By Amara Omeokwe
Households likely boosted spending last month as incomes rose,
forecasters say, another sign the U.S. economy continued recovering
into the fall from the damage inflicted by the coronavirus
Economists surveyed by The Wall Street Journal expect the
Commerce Department to report Friday that personal-consumption
expenditures -- a measure of household spending on goods and
services -- rose 1% in September, the same increase as in the
previous month. Household spending has been rising after a steep
drop off earlier in the pandemic, although the pace of gains slowed
over the summer and into the fall.
Personal income -- a measure of what households receive from
wages and salaries, government aid and investments -- is expected
to rise 0.5% in September, after a sharp decline in August.
A moderate rebound in personal income would likely reflect the
impact of a federal supplement to state unemployment benefits that
provides recipients with an extra $300 a week, said Richard Moody,
chief economist at Regions Financial Corp. The Commerce Department
said August's drop in personal income was due mostly to the end of
a separate program that provided a $600 weekly bonus to recipients
of unemployment benefits.
The $300 extra in benefits "should make up some of the decline
we saw in August -- certainly not all of it because it's a much
smaller weekly payment," Mr. Moody said.
Government stimulus to help people weather the pandemic provided
a financial cushion to households that has propelled spending in
recent months, said Lindsey Piegza, chief economist at Stifel
Nicolaus & Co. For example, the federal government allowed for
deferred payments on certain types of student loans and
"We see that consumers are still spending. In many cases, they
are spending differently, meaning the composition of goods and
services in their basket are different now," Ms. Piegza said.
Companies such as Mattel Inc. and Chipotle Mexican Grill Inc.
this month posted strong quarterly sales figures, reflecting
American households' increased interest during the pandemic in
at-home entertainment and food that can be ordered online. Orders
for long-lasting factory goods rose for the fifth straight month in
September amid strong demand for household furnishings and
Carter Rabasa, a self-employed events planner from Seattle, said
he and his family over the course of the pandemic had purchased a
$1,500 pergola for their backyard, along with making other
improvements to their garden area. He said his family had also
boosted spending on things such as takeout food.
"We think of it as a sort of pandemic relief. The kids are
having this dreadful remote school experience. We're just trying to
think of things that will brighten the day and those things cost
money," Mr. Rabasa said.
U.S. gross domestic product in the third quarter rose a record
7.4% compared with the second quarter, the Commerce Department said
Thursday, as the economy rebounded with the easing of lockdowns and
other restrictions on business and consumer activity.
Consumer spending contributed strongly to growth, increasing at
a 40.7% annual rate in the third quarter.
Meanwhile, the Labor Department reported initial jobless claims,
a proxy for layoffs, fell by 40,000 to 751,000 in the week ended
Oct. 24. That was the lowest level of claims since mid-March,
although they remained historically high.
Robert Frick, corporate economist at the Navy Federal Credit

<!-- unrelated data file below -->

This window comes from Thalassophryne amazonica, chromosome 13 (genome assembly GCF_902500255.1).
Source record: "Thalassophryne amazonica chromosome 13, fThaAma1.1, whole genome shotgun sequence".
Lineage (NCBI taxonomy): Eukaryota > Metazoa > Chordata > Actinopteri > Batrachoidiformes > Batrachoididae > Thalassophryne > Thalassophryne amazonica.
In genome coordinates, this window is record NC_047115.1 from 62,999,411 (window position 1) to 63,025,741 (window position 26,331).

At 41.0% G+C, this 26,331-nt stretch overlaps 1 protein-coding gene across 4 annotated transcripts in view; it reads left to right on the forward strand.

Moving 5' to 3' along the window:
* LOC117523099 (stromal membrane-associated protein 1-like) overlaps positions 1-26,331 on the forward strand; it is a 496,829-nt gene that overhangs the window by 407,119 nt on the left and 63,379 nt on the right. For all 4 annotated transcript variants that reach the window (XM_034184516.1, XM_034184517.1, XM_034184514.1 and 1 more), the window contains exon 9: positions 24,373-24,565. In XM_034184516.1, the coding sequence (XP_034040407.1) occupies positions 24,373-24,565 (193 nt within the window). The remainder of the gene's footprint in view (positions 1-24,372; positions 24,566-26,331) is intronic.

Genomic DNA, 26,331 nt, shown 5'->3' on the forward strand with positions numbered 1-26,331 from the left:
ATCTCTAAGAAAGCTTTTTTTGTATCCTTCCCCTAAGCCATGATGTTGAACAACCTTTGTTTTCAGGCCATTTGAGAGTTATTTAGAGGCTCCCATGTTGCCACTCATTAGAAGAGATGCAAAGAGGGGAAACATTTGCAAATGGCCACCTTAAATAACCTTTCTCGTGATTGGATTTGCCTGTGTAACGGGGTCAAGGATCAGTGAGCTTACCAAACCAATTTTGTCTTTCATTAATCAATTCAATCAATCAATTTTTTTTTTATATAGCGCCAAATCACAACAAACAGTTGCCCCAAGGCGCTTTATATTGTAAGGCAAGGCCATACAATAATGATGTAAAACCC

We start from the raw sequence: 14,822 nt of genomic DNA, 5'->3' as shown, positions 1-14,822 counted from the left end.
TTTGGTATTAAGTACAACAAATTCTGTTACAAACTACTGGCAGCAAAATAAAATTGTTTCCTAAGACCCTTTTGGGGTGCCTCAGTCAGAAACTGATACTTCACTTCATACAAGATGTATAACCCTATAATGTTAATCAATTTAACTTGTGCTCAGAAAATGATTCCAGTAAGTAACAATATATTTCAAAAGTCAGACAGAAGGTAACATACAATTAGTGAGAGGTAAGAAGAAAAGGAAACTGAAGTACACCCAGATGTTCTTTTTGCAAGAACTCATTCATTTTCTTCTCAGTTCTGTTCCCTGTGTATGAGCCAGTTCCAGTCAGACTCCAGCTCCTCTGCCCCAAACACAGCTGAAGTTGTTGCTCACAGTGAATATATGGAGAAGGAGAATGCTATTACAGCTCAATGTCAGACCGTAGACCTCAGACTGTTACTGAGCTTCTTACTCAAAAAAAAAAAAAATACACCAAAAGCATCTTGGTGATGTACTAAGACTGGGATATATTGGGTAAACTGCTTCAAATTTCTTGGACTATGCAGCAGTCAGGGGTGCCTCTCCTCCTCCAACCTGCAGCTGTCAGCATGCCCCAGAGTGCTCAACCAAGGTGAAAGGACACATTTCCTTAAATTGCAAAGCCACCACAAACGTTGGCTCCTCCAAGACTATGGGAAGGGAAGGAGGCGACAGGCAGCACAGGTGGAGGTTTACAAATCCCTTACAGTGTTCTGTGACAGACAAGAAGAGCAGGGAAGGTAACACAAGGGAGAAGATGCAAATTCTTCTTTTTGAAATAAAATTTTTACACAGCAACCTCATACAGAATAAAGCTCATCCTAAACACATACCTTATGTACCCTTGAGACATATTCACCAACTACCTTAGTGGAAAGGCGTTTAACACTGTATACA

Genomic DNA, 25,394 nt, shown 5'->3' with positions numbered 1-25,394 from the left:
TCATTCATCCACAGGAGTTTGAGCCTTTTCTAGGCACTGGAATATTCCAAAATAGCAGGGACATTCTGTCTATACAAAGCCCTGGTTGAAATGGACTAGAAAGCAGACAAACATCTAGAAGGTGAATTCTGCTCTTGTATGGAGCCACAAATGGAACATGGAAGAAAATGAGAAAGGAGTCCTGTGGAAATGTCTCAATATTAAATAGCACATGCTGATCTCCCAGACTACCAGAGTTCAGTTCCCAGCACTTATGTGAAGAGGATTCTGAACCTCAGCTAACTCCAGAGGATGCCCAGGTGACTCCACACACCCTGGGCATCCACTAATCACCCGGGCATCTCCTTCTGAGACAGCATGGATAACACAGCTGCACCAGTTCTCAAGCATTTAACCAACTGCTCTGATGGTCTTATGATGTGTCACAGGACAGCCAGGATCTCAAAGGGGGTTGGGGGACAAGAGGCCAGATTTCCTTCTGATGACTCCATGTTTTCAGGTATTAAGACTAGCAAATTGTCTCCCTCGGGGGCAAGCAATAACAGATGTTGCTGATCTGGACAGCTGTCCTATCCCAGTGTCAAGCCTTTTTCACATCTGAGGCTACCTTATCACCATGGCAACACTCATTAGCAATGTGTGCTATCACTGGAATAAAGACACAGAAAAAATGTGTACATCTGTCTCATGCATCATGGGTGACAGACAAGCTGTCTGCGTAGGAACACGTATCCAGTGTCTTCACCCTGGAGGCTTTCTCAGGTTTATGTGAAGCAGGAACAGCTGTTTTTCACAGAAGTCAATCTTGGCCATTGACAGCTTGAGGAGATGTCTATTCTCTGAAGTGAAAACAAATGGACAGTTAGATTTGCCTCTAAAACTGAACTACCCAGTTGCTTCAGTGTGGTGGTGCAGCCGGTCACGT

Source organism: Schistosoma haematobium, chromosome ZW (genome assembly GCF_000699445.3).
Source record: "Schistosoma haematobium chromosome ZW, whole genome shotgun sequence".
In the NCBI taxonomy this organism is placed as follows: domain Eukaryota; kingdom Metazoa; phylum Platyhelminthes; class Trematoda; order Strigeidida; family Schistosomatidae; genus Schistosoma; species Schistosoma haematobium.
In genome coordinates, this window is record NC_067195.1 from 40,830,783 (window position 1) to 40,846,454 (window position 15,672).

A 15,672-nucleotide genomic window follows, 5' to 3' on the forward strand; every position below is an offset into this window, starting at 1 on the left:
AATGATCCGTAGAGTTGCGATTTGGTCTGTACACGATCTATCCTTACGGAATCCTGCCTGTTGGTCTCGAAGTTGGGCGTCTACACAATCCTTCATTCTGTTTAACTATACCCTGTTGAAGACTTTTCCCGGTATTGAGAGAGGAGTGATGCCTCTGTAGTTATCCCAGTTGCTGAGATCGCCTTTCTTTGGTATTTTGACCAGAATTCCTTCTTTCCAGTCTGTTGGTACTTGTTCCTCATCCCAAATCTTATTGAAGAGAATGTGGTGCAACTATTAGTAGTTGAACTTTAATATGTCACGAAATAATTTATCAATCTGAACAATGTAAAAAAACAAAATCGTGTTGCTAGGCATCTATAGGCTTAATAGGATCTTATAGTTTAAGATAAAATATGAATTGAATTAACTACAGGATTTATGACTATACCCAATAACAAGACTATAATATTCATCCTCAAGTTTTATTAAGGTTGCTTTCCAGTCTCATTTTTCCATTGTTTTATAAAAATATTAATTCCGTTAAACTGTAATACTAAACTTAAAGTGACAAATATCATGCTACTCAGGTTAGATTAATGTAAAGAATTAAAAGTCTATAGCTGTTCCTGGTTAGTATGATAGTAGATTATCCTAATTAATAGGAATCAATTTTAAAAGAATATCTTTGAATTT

Union, said economic uncertainties linger, amid a resurgence in
coronavirus infections and unevenness in the U.S. labor market,
with signs that some layoffs during the pandemic are becoming
permanent job losses.
As a result of pandemic-related woes, companies ranging from
Boeing Co. to Ralph Lauren Corp. have recently announced job cuts.
Boeing said it expects to reduce its head count by another 11,000,
building on previously announced cuts to its workforce.
"We're in a precarious place. The twin variables, Covid and
stimulus, are even more important than they were, say, a month or
two ago," Mr. Frick said. Job growth "seems to be slowing down more
than people anticipated, so we need stimulus."
Further federal coronavirus stimulus is unlikely for now,
however. Despite weeks of negotiations, Washington lawmakers and
Trump administration officials haven't reached an agreement on
providing more aid.
Several federal coronavirus aid initiatives have already ended
or are winding down. A spokesperson for the Federal Emergency
Management Agency said 54 states and territories have been awarded
$42 billion to provide the $300 weekly supplement to recipients of
state unemployment benefits. President Trump in August issued an
executive action allowing states to receive $44 billion in FEMA
funds to issue the enhanced benefits, meaning the agency has
distributed most of the available funds.
Meanwhile, Americans' short-term outlook on economic conditions
worsened this month, weighing on an index of consumer confidence
from data firm The Conference Board.
Valarie Black, a single mother of two from Harrisburg, Pa., said
she was furloughed from her job as a hotel sales manager in March
and ultimately laid off in June. Since then, Ms. Black, 43 years
old, said she had been collecting unemployment benefits and
searching for work. Finally this month, as her unemployment
benefits expired, she accepted a sales position at a car
dealership. The pay is commission-based.
"At this point, it's better than making nothing. I know I'm a
hustler and I know a lot of people in the area, so I'll just do
what I can to sell them cars," Ms. Black said.
But she said she is being conservative with spending.
"At this time, it's a hold on everything until Christmas comes
around for my kids," she said.
Write to Amara Omeokwe at firstname.lastname@example.org
(END) Dow Jones Newswires
October 30, 2020 05:44 ET (09:44 GMT)
Copyright (c) 2020 Dow Jones & Company, Inc.